There was a very intriguing collection of big men in the 16U age bracket at Under Armour, led by 2018 Sports U (NJ) center Nazreon Reid.

Reid is all of 6-feet-10 and and 225 pounds with touch around the rim and face-up game to boot.

Louis King was another standout for Sports U. He’s a legitimate wing at 6-feet-9 who gets to rim off the bounce and can knock down the open 3-ball. Point guard Jahvon Quinerly had good moments for Sports U, as well. He’s a heady and high IQ PG who plays with great pace, patience and poise.

Decorian “DJ” Jeffries of Team Thad (TN) was one of the more fascinating prospects in the gym last weekend. At 6-7, 200 pounds, he can play inside-out and does so with a ton of hustle. Jeffries was swatting shots away at the rim, then sprinting the floor for an easy deuce.

 Decorian "DJ" Jeffries (above) had a strong weekend at UAA III in Garden Grove.


Six-foot-9, class of 2018 center Koran Moore of Baltimore United was another big man who showed off an impressive combination of size, mobility and touch. His face-up game isn’t as polished as Reid’s, but he’s just as effective in the painted-area.

DC Premier brought a deep crew to Garden Grove led by big men Jermaine Harris (2018) and Makhi Mitchell (2019). That duo was nearly unstoppable with high-low action and windshield wiper-like rebounding on both ends. Mitchell’s twin brother, Makhel, isn’t as far along in his development as his sibling, but he’s got a few inherent tools you cannot teach - good hands and feet.

The guard tandem of Derquan Washington and Donovan Toatley was very effective for DC Premier, as well. Washington has an unorthodox shooting motion but it goes in, a lot, so who cares? Toatley is more the bully of the two, attacking the basket and finishing with a floater or pull-up, then getting back and playing some lockdown defense.

Two of the best 2019 players you’ll find in the country were in this age bracket and on the same side in Team Rio’s Scottie Lewis and Bryan Antoine.

The best way to describe Lewis to those familiar with Southern California basketball is a 6-foot-5 hyrbrid of Ernie Sears frame and fluidity along with the explosiveness of Cassius Stanley.

 

Scottie Lewis (above) added to his vast collection of highlight reel finishes at UAA III.


Add in the fact that Lewis can knockdown perimeter jumpers, defends and plays with a high motor and you’ve got yourself a player.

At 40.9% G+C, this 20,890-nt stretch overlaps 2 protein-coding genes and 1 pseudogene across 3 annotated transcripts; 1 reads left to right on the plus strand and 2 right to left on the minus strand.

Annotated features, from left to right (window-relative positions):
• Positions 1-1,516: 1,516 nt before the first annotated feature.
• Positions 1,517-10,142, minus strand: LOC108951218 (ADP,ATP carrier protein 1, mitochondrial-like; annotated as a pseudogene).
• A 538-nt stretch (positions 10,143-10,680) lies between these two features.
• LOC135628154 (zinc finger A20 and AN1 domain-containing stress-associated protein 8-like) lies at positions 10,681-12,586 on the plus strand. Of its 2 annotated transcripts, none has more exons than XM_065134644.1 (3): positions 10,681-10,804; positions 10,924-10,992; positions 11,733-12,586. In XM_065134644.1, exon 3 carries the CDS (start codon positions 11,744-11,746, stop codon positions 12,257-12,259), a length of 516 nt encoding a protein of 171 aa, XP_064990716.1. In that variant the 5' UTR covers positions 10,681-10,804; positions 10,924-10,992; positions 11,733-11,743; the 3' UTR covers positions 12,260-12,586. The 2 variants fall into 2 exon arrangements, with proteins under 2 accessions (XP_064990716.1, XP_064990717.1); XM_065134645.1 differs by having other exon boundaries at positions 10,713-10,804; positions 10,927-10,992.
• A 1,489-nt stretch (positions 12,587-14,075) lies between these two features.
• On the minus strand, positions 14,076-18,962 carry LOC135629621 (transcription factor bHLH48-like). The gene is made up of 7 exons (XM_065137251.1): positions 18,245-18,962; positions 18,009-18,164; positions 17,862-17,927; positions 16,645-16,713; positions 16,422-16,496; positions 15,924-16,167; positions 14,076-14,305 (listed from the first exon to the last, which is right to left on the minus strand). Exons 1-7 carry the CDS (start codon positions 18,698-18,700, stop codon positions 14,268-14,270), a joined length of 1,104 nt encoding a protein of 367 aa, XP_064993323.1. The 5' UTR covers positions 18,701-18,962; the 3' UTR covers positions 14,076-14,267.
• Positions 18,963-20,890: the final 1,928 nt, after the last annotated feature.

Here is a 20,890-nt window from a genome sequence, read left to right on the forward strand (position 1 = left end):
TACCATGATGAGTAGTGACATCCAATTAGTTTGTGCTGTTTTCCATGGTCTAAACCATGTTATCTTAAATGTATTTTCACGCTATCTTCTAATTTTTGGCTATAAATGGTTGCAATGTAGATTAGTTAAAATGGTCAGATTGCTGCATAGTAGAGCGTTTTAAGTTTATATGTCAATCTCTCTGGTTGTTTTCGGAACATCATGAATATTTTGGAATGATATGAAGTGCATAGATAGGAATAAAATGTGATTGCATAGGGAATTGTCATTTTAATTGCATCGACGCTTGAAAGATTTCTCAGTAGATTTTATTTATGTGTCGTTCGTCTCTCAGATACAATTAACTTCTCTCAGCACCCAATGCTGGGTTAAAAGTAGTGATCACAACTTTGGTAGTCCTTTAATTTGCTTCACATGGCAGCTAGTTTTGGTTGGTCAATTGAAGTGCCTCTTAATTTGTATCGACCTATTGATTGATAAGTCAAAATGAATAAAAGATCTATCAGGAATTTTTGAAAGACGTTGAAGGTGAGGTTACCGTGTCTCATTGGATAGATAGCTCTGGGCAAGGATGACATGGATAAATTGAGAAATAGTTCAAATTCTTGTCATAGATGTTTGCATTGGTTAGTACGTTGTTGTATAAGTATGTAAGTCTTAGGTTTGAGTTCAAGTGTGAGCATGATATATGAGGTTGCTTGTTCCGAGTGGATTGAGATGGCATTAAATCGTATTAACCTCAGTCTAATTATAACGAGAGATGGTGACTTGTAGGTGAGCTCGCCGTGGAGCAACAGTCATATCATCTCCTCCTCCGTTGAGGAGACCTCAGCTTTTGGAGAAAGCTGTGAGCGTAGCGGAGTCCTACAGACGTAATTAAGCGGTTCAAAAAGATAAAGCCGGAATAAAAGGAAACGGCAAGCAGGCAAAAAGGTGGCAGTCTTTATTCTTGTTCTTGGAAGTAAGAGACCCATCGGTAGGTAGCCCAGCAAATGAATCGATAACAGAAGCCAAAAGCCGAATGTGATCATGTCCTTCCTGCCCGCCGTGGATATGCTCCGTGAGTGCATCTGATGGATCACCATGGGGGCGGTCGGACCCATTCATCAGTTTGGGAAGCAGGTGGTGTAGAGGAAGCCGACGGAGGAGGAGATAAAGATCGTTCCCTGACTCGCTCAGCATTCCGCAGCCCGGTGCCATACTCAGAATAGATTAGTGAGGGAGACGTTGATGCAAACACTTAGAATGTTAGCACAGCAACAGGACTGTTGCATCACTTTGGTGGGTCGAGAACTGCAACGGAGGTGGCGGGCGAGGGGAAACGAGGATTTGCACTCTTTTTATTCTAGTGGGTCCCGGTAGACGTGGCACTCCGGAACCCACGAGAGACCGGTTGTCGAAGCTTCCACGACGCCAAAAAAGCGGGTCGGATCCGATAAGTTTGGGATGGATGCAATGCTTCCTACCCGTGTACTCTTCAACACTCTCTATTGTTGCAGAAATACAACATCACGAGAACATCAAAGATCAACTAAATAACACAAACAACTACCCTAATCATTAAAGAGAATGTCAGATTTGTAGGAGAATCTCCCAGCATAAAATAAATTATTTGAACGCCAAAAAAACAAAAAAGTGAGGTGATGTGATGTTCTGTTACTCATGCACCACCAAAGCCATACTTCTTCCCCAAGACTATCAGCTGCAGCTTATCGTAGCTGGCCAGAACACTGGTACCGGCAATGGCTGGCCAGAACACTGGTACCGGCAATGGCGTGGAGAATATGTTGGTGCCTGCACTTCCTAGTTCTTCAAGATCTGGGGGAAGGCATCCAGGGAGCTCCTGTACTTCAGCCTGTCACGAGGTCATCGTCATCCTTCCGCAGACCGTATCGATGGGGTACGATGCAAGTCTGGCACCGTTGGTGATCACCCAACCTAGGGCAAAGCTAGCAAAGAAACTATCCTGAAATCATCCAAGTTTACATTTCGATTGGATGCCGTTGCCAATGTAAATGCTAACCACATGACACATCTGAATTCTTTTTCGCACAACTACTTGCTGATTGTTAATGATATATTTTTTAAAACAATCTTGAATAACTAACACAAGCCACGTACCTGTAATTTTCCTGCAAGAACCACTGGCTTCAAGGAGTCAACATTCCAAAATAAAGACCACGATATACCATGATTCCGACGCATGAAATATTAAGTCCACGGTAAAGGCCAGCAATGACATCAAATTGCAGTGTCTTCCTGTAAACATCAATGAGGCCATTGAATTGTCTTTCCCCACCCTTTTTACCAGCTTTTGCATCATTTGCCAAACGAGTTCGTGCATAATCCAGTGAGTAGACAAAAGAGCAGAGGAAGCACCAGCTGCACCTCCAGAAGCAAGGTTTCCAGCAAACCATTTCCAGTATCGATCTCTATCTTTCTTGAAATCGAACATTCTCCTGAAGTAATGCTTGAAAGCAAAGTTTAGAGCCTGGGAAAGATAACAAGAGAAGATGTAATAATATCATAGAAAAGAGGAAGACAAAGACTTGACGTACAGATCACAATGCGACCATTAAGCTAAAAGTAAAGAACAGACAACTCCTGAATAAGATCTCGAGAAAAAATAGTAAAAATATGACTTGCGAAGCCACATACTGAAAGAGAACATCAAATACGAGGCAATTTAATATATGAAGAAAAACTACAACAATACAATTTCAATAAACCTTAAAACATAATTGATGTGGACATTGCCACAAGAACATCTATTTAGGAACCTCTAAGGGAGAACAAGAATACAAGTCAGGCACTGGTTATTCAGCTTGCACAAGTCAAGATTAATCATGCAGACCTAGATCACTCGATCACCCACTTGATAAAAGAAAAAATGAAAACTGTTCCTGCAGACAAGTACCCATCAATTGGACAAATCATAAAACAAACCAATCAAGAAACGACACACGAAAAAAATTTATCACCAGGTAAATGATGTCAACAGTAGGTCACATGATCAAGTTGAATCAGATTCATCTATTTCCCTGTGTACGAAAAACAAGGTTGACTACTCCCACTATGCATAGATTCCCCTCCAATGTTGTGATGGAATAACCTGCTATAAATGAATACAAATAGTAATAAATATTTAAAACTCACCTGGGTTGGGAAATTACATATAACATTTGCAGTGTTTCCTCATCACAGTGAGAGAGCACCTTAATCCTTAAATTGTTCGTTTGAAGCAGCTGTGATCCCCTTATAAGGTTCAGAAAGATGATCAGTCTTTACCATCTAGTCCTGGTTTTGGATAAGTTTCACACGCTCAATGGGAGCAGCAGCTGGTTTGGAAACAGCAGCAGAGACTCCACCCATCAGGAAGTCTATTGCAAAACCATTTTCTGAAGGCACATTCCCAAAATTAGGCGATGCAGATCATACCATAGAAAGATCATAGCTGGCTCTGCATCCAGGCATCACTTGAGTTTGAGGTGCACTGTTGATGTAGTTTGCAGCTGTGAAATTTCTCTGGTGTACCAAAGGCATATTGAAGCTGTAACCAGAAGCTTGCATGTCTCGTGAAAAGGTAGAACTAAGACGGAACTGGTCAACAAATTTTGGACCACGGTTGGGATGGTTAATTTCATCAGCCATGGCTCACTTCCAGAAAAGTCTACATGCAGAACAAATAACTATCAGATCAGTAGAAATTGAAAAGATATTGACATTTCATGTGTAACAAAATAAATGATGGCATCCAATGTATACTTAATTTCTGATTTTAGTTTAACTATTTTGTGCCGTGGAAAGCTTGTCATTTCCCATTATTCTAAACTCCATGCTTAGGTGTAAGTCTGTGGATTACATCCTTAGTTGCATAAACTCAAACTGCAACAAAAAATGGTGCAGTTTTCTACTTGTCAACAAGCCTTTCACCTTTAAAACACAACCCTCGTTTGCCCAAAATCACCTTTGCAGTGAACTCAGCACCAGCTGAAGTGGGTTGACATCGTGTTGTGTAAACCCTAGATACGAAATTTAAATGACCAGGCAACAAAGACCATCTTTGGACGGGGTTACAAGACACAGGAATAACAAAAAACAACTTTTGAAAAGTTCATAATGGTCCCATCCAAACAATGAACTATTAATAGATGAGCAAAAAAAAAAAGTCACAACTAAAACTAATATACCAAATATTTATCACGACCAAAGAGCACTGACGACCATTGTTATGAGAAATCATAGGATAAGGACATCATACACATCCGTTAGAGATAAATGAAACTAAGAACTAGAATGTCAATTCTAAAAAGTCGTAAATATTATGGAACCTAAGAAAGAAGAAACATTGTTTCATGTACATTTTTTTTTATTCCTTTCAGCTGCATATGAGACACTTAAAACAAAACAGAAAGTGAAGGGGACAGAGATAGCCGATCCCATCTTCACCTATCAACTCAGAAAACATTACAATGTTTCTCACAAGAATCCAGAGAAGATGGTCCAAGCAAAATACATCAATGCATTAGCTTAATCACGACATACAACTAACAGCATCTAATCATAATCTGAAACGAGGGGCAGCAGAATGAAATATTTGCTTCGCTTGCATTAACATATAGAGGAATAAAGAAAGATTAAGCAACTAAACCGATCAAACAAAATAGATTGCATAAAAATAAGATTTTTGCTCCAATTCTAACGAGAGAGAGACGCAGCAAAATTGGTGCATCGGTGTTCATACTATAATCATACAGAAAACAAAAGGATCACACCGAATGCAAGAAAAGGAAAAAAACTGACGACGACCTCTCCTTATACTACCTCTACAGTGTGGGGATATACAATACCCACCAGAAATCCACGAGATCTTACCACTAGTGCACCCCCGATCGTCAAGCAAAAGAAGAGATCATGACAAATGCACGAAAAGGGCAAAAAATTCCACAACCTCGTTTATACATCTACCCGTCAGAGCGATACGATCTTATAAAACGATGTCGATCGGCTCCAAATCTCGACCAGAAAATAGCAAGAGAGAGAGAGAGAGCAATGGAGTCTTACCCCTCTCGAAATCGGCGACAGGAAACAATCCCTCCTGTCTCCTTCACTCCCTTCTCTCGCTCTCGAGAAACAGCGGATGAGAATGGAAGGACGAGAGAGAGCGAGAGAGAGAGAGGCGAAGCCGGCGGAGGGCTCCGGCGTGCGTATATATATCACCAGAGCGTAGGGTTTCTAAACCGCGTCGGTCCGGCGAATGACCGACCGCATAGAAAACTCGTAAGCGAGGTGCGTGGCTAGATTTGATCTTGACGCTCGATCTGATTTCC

Antoine is as smooth as they come with long strides and a feathery touch.

The local squad, Earl Watson Elite, had its usual suspects doing work.

Class of 2018 shooting guard Wayne "Wonder Years" Arnold was on fire from the perimeter all weekend. His one and two-dribble pull-up game is tough to match.

Six-foot-9 forward Miles Norris had some good moments, but is still working on keeping his production at a high level on a more consistent basis.

15U

I didn’t get to see as much of the 15s as I would have liked, but 6-foot-4 Martell Winters of Young Legends (WI) has all the makings of big-time player in the future.

Class of 2019 Jaden Delaire (Connecticut Basketball Club), Jordan Toles (Baltimore United), Marvin Price (DC Blue Devils) and Keion Brooks (Indy Hoosiers) were all impressive on the 15U level.

Now we can switch shoe circuits and move 20 miles east to Orange Lutheran high to breakdown what I saw at the Compton Magic Memorial Classic.

The first thing you’ll notice at any event the Big Ballers are in, there’s still a show even without Zo.

Class of 2019 guard LaMelo Ball is an absolute freak, everyone should know that by now, while LiAngelo Ball keeps getting better on the block and Elizjah Scott continues to diversify his game.

The most intriguing addition to both Big Ballers and Chino Hills high school is 2019 guard Phaquon Davis. Davis can get hot from 3-point range in a hurry and is a bulldog defensively.

Orlando Robinson of the Las Vegas Knicks impressed me on Saturday morning. The 6-foot-8 rising junior is a throwback big who has great awareness in the post and a knack for using the glass.

The 2017 Dream Vision duo of Sebastian Much (JSerra) and Evan Battey (Villa Park) are both extremely skilled and high IQ players.

Sharpshooters Dawson Baker (Capo Valley) and Blake Burzell (Laguna Beach) had the South Orange County flow going for Dream Vision 16s, knocking down pretty jumpers from 3-point range.

Exum Elite (UT) 17s Emmanuel Akot is a true jack-of-all-trades. He’s a fluid athlete at 6-6 and uses his length to clean the offensive and defensive glass while putting his versatile offensive game to work.

 

Class of 2018 G/F Matt Bradley led Team Eleate to an upset win over Compton Magic and a Final Four appearance in the 16U bracket. Bradley is a complete beast on both ends of the floor. He knocks down perimeter shots and uses his strength to overwhelm opponents and get to the basket.

UCLA-bound point guard Jaylen Hands is still smooth as ever, ripping cross-overs and getting to the rack like the Reverend Jim Jones taught him. 2017 power forward Jalen Hill showed a desire to be a defensive presence, altering and blocking shots at the rim. 2018 small forward Timmy “The Tool Man” Allen does it all. High motor, skilled, athletic and likes to mix it up.

Still, though, the most intriguing long-term prospect is Compton Magic and Chino Hills center Onyeka Okongwu. All you need to know is he has the natural “it factor.”